Posted by: Derek Kuhr
Managing an Oracle shop, Oracle applications, Oracle careers and certifications, Oracle database administration, Oracle development
After nearly eight trips around the Sun, covering just about every technological topic from ABAP to zSeries, it’s my last week at TechTarget and SearchOracle.com. And as my time here comes to an end, I find myself thinking of the tremendous amount of help that IT professionals like you have given me over the years.
I started at TechTarget during the height of the dot com bubble — a time when a rash of ill-conceived and ultimately doomed Internet companies let stock options fly like wedding rice while encouraging employees to wear roller skates to work. Back then, I didn’t even really know what an operating system was, and I thought the Love Bug worm was something you cured with penicillin.
Then the bubble burst and, at first, I feared my newfound career in technology journalism would meet an untimely end. But TechTarget survived the fallout and actually continued to grow at a rapid pace. It soon became clear that my new career would continue — if I could manage to learn more about the world of IT. And that’s where you came in.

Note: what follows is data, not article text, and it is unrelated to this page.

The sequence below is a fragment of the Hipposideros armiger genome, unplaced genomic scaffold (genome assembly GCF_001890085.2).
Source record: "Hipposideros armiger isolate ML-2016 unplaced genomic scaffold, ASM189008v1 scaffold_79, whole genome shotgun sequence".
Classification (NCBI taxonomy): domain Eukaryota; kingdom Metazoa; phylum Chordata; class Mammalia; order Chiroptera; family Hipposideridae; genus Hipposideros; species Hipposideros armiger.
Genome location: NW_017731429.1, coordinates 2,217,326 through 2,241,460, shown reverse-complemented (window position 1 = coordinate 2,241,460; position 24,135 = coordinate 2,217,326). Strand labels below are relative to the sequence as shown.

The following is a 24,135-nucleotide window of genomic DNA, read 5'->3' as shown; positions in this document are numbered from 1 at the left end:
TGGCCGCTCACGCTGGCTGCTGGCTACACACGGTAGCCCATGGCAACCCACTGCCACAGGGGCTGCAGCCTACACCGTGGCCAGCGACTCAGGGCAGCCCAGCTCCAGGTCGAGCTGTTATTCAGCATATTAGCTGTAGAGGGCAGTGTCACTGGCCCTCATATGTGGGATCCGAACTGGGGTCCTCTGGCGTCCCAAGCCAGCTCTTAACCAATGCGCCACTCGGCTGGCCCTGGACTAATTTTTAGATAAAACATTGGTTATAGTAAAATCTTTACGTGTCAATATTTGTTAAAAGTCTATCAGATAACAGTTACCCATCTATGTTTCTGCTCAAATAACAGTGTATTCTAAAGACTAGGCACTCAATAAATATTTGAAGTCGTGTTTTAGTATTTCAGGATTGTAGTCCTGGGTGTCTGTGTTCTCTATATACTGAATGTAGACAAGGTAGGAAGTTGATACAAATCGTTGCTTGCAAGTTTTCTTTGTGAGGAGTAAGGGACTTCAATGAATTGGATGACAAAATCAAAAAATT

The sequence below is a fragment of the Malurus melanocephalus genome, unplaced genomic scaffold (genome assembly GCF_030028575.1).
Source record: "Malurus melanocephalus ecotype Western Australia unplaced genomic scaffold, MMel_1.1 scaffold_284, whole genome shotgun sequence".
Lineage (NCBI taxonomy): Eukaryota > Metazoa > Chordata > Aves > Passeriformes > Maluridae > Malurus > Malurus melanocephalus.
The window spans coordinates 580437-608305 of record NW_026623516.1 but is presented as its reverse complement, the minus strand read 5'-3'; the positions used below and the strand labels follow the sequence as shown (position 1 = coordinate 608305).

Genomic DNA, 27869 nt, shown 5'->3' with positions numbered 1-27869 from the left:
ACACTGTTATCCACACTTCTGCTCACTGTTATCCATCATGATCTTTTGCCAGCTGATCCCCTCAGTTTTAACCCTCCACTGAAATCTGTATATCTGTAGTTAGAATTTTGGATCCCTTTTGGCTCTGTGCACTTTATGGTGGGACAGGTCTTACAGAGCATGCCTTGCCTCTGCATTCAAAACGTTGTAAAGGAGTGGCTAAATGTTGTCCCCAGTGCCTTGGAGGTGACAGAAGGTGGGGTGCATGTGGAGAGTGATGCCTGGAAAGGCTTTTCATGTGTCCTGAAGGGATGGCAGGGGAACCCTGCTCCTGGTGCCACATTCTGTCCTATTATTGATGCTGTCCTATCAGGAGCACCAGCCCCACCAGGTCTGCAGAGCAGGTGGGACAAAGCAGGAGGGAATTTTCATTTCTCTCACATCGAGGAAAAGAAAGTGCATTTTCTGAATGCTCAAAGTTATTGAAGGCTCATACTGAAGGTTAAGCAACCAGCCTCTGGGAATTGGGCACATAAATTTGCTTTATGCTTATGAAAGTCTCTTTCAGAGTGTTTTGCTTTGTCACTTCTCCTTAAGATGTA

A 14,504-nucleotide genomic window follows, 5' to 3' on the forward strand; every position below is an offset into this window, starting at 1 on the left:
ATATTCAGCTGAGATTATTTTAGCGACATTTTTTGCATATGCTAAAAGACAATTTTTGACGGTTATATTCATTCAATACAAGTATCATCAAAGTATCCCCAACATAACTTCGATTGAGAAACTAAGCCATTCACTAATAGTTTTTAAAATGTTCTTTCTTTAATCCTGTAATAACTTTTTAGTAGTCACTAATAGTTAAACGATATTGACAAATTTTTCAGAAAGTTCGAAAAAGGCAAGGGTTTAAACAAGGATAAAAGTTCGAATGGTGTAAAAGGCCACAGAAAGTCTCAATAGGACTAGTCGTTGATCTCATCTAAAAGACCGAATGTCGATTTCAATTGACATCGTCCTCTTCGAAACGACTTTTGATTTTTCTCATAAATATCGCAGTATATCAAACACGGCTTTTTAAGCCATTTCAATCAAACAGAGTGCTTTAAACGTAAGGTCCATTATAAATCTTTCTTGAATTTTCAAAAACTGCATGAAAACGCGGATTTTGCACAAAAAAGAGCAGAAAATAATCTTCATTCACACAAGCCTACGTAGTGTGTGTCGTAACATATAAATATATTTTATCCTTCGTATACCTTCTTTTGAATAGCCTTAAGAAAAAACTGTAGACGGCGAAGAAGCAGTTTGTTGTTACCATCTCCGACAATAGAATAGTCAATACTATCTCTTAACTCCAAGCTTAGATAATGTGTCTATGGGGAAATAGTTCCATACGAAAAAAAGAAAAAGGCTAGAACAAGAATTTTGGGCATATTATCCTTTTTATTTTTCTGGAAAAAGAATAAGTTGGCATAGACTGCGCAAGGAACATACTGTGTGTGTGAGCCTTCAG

From the Oracle DBAs in the trenches who taught me the meaning of ‘SQL Query,’ to the CIOs in the corner offices who schooled me on the necessity of ROI, you were always there, always patient and always willing to help, even if it meant answering embarrassingly basic questions like: Could you explain that to me again like I’m a three-year-old?
For all your help, I just wanted to say thanks. I leave this job knowing that the Oracle user community and larger IT marketplace is filled with unbelievably intelligent people — people who taught me a great deal.
Remember, SearchOracle.com will remain the number one stop on the Internet for Oracle professionals long after I’m gone. For now, however, please send those Oracle-related tips, comments, story ideas and feedback to news director Barney Beal.
As for me, I’ll be trading in my pen for a meat slicer and an apron. Hopefully my new customers will be as supportive as you’ve been. But somehow I doubt that’s possible.
Take care of yourselves.